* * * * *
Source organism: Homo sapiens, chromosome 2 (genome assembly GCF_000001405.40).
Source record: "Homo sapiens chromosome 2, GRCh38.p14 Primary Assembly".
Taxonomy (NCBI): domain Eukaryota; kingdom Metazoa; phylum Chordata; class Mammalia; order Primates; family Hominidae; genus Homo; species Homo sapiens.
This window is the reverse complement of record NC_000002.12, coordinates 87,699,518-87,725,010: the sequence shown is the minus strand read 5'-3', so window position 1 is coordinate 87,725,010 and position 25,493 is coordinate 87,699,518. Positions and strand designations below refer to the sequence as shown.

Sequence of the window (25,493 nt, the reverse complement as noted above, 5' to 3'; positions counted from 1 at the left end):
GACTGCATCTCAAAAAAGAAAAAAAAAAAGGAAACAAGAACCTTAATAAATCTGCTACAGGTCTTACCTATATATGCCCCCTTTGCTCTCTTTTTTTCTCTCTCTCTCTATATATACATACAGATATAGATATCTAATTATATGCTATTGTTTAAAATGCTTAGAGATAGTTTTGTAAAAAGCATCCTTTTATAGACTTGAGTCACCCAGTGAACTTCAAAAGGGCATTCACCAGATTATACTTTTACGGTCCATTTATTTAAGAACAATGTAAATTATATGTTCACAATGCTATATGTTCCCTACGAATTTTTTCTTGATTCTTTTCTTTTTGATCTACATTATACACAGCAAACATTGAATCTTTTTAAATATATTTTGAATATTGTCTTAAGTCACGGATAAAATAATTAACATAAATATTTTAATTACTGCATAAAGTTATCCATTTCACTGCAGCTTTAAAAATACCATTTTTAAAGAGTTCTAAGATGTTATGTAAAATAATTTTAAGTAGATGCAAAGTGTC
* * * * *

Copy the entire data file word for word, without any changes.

Source organism: Homo sapiens, chromosome 2 (genome assembly GCF_000001405.40).
Source record: "Homo sapiens chromosome 2, GRCh38.p14 Primary Assembly".
Taxonomy (NCBI): domain Eukaryota; kingdom Metazoa; phylum Chordata; class Mammalia; order Primates; family Hominidae; genus Homo; species Homo sapiens.
This window is the reverse complement of record NC_000002.12, coordinates 87,699,518-87,725,010: the sequence shown is the minus strand read 5'-3', so window position 1 is coordinate 87,725,010 and position 25,493 is coordinate 87,699,518. Positions and strand designations below refer to the sequence as shown.

Sequence of the window (25,493 nt, the reverse complement as noted above, 5' to 3'; positions counted from 1 at the left end):
GACTGCATCTCAAAAAAGAAAAAAAAAAAGGAAACAAGAACCTTAATAAATCTGCTACAGGTCTTACCTATATATGCCCCCTTTGCTCTCTTTTTTTCTCTCTCTCTCTATATATACATACAGATATAGATATCTAATTATATGCTATTGTTTAAAATGCTTAGAGATAGTTTTGTAAAAAGCATCCTTTTATAGACTTGAGTCACCCAGTGAACTTCAAAAGGGCATTCACCAGATTATACTTTTACGGTCCATTTATTTAAGAACAATGTAAATTATATGTTCACAATGCTATATGTTCCCTACGAATTTTTTCTTGATTCTTTTCTTTTTGATCTACATTATACACAGCAAACATTGAATCTTTTTAAATATATTTTGAATATTGTCTTAAGTCACGGATAAAATAATTAACATAAATATTTTAATTACTGCATAAAGTTATCCATTTCACTGCAGCTTTAAAAATACCATTTTTAAAGAGTTCTAAGATGTTATGTAAAATAATTTTAAGTAGATGCAAAGTGTC